Whitney Studio. Photo via New York Studio School
Today, the Whitney Studio in Greenwich Village was named a National Treasure by the National Trust for Historic Preservation. A birthplace of the Modern American Art movement the Whitney Studio served as the studio and private salon for the sculptor and arts patron, Gertrude Vanderbilt Whitney and as the first site of the Whitney Museum of Art. Whitney was the oldest daughter of Cornelius Vanderbilt II, whom you may remember from his over-the-top French chateau mansion on Fifth Avenue and 57th Street.
Photo by Margot Note/World Monuments Fund via New York Studio School
The Whitney studio was originally a carriage house, built in 1877 on West 8th Street. It was converted in 1907 and in 1918 Whitney commissioned her friend and American artist Robert Winthrop Chanler to design the space. Today, it’s one of the few remaining examples of 20th century decorative art still in place.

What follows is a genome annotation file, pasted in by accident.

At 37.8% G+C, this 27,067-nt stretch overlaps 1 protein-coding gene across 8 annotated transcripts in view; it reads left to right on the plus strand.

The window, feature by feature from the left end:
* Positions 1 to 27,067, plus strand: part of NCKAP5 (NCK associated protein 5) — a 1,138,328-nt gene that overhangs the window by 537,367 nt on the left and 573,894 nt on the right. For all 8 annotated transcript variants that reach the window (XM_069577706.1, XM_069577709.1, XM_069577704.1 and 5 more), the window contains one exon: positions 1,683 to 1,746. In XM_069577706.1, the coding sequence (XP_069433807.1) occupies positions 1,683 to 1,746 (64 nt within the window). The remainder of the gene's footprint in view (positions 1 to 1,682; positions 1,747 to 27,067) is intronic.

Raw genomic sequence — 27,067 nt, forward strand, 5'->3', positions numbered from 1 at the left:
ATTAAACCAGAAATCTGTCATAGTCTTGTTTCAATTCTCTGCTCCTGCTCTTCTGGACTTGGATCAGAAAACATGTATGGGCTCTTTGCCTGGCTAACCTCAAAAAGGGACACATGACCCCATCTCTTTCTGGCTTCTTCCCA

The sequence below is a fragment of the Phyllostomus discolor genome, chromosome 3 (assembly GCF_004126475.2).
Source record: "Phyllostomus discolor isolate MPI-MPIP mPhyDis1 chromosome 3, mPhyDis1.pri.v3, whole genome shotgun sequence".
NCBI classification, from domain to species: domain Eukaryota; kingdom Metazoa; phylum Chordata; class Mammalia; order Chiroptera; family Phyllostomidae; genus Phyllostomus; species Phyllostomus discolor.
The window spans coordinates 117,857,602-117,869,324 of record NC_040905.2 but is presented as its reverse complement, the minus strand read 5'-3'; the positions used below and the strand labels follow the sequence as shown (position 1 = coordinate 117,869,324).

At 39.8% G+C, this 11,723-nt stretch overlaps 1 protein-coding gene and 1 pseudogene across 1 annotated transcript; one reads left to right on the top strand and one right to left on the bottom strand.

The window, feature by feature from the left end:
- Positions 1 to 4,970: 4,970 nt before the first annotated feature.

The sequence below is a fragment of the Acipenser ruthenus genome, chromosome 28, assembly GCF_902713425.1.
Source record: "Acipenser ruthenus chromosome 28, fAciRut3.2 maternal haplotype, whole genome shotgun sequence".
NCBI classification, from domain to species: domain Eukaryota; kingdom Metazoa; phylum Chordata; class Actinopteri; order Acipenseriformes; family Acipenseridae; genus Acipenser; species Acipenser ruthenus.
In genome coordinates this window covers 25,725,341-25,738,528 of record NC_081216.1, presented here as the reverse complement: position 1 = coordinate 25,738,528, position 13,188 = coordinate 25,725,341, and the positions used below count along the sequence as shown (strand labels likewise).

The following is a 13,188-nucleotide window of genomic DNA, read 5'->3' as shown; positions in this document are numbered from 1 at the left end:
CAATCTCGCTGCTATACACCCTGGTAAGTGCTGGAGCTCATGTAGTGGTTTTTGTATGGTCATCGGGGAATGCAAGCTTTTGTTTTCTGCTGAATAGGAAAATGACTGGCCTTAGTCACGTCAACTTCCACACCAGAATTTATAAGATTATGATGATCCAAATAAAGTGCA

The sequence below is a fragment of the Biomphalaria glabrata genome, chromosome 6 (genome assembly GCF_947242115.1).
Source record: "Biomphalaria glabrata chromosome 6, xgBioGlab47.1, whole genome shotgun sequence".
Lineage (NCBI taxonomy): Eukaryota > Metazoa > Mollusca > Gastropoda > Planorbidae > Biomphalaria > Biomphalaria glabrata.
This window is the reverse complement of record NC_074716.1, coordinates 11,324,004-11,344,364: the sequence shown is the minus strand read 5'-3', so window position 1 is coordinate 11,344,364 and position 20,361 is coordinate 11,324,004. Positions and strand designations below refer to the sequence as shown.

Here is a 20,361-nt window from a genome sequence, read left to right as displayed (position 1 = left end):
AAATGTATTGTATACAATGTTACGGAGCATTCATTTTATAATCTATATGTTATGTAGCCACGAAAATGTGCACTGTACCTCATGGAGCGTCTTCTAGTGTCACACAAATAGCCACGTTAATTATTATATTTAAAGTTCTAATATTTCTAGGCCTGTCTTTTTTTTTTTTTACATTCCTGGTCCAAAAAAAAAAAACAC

Gertrude Vanderbilt Whitney working in the studio. Photo courtesy National Trust for Historic Preservation.
According to the National Trust for Historic Preservation, Whitney’s work to showcase American art at the studio spurred the modern art movement in the United States, and in 1929 the space became the original site of the Whitney Museum of American Art.
Today, the Whitney Studio is owned and operated by the New York Studio School (NYSS). It was designated a landmark back in 1992 and placed on the 2012 World Monument Fund watch list. NYSS became the stewards of the studio and has been restoring and repairing damage to the landmark, but it is still in need of $2.2 million in restoration due to water damage and over-painting. The National Trust has made a $30,000 grant to NYSS and will be working with the school on the funding and restoration process.